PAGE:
The placenta: the tissue that nourishes new life may also save lives

The placenta, the wonder of human reproduction, is now providing insight into the invasive nature of cancer. This world-first research is being carried out by Dr Erin Macaulay and colleagues in the Department of Pathology (Dunedin School of Medicine, University of Otago).

Dr Macaulay says, “my research focuses on genes that regulate the growth and development of the human placenta. I was struck by the similarities between the normal growth of the placenta and the abnormal growth of cancer.”

Continues Dr Macaulay, “The placenta starts to develop at the time of conception and rapidly invades the wall of the uterus, establishing a link to the mother’s blood supply that nourishes the baby until birth. After birth, the placenta breaks away and the uterus returns to normal,"

"Some of the genes that control the growth and development of the placenta come from DNA sequences called retrotransposons, which are controlled by a chemical process called DNA methylation. When the genes are methylated, they are “off” and when they are un-methylated, they are “on”. These retrotransposon genes are normally switched “off” in healthy tissues, but they are switched “on” in the placenta and encode important genes for placental function."

"We noted the similar invasive behaviours of placental and cancer cells, and thought that these placental retrotransposon genes may play a role in the invasive nature of cancer. So then we looked at these genes in melanoma - one of the most invasive cancers - and were excited to find that our hunch was right: some of the genes that facilitate placental development were also switched “on” in melanoma cells.”

There are many, many genes in this group, and Dr Macaulay’s research team has recently created a bioinformatic pipeline to identify new placental retrotransposon genes that are turned “on” in melanoma, as well as in other cancer types. They are currently characterising the function of these placental genes in cancer by turning these placental genes “off” in cancer cells. If the cancer cells stop growing or invading, then these genes may prove to be key controllers of both normal placental development and the abnormal growth of cancer.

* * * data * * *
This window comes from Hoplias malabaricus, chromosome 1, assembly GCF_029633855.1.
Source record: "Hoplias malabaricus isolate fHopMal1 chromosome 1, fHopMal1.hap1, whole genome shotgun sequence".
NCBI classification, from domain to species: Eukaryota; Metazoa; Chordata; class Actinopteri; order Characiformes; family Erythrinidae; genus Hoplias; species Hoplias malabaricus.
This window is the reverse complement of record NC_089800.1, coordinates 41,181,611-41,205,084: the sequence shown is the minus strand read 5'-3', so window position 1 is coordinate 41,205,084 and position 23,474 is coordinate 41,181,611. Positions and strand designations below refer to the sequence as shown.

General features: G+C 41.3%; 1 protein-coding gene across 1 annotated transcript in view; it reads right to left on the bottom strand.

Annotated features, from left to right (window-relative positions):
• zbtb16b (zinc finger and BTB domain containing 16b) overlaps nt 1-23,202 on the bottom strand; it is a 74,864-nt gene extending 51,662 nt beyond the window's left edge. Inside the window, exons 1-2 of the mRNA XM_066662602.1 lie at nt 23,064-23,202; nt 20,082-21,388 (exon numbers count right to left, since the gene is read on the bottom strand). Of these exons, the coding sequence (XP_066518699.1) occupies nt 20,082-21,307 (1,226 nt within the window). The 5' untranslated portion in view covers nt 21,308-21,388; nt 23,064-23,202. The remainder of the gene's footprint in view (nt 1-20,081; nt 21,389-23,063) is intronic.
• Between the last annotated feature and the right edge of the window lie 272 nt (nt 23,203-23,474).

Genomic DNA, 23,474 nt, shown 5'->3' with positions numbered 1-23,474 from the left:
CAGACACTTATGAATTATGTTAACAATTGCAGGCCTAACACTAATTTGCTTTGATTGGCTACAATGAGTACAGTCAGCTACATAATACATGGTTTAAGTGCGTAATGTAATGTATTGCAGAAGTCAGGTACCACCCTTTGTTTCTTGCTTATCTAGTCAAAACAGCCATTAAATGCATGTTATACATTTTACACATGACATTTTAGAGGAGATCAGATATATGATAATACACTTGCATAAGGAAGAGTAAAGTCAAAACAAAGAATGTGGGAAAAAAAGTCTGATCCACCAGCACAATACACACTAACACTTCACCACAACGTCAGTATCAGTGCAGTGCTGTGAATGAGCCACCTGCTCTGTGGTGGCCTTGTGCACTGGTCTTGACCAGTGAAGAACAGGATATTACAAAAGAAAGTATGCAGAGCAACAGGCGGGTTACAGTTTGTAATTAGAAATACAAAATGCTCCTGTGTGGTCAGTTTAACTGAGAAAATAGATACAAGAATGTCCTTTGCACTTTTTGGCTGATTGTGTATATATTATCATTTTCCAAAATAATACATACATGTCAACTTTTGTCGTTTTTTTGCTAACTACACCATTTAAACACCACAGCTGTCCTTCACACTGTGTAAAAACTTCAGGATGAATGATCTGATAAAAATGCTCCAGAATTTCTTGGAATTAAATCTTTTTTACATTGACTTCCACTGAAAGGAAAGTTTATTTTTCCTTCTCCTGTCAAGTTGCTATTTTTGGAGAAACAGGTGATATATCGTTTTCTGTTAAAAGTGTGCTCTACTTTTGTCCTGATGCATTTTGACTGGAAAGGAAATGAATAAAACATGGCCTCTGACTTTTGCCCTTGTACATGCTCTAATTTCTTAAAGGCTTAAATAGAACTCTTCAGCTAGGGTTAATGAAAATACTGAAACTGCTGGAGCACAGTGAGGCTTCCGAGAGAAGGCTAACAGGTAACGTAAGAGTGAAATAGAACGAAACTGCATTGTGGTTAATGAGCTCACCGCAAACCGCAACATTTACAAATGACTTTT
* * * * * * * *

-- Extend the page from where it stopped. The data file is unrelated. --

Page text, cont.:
Hopefully this knowledge will lead to new strategies for cancer detection and treatment. Since these genes are only ever expressed in the placenta and in cancer (and not in any healthy human tissue), they could make valuable diagnostic and therapeutic targets. They could help identify cancers that are at a higher risk of spreading. Additionally, targeting these genes would allow cancer cells to be attacked without affecting healthy cells of the body. The goal of this research is to identify a new panel of genes that can be used clinically for novel targeted therapies or treatment strategies.

Concludes Dr Macaulay, “research funding is the only way that we can make progress in the chase for a cure for cancer, and we are incredibly grateful to the Cancer Research Trust, and its generous donors, for supporting our research.”

Dr Erin Macaulay has been awarded two grants from Cancer Research Trust of New Zealand totalling $148,867.


2019: Mapping malignancies in LAM: a case study


Lymphangioleiomyomatosis (LAM) is a rare cancer which almost exclusively effects women during their childbearing years. The disease manifests following the invasion of smooth muscle-like cells, progressing towards total lung destruction. There are currently no curative treatments for LAM, leaving lung transplantation as the last resort. Our relationship with one of New Zealand’s few LAM patients and their oncologist uniquely positions us to perform a case study, seeking to identify genetic and epigenetic underpinnings of this patient’s multi-tumour condition. We aim to determine new markers for LAM that can be used to develop targeted therapies – something all LAM patients desperately need.

2015: The genes of life and death: a role for placental-specific genes in cancer.


The genes of life and death: a role for placental-specific genes in cancer.

The human placenta behaves like cancer. It invades the adjacent uterus, like cancer eroding surrounding organs. Invasive placental cells are similar to cancer cells in their DNA modifications. In fact, DNA modifications in placental cells are more similar to those in cancer cells than to healthy human cells. So, the placenta might hold the key to curing cancer – specifically via retrotransposons: DNA segments that are activated in the placenta and some cancers, but not in healthy organs. We have evidence that these placental genes are activated in cancer, and believe retrotransposons may offer powerful perspectives on cancer prevention and treatment.

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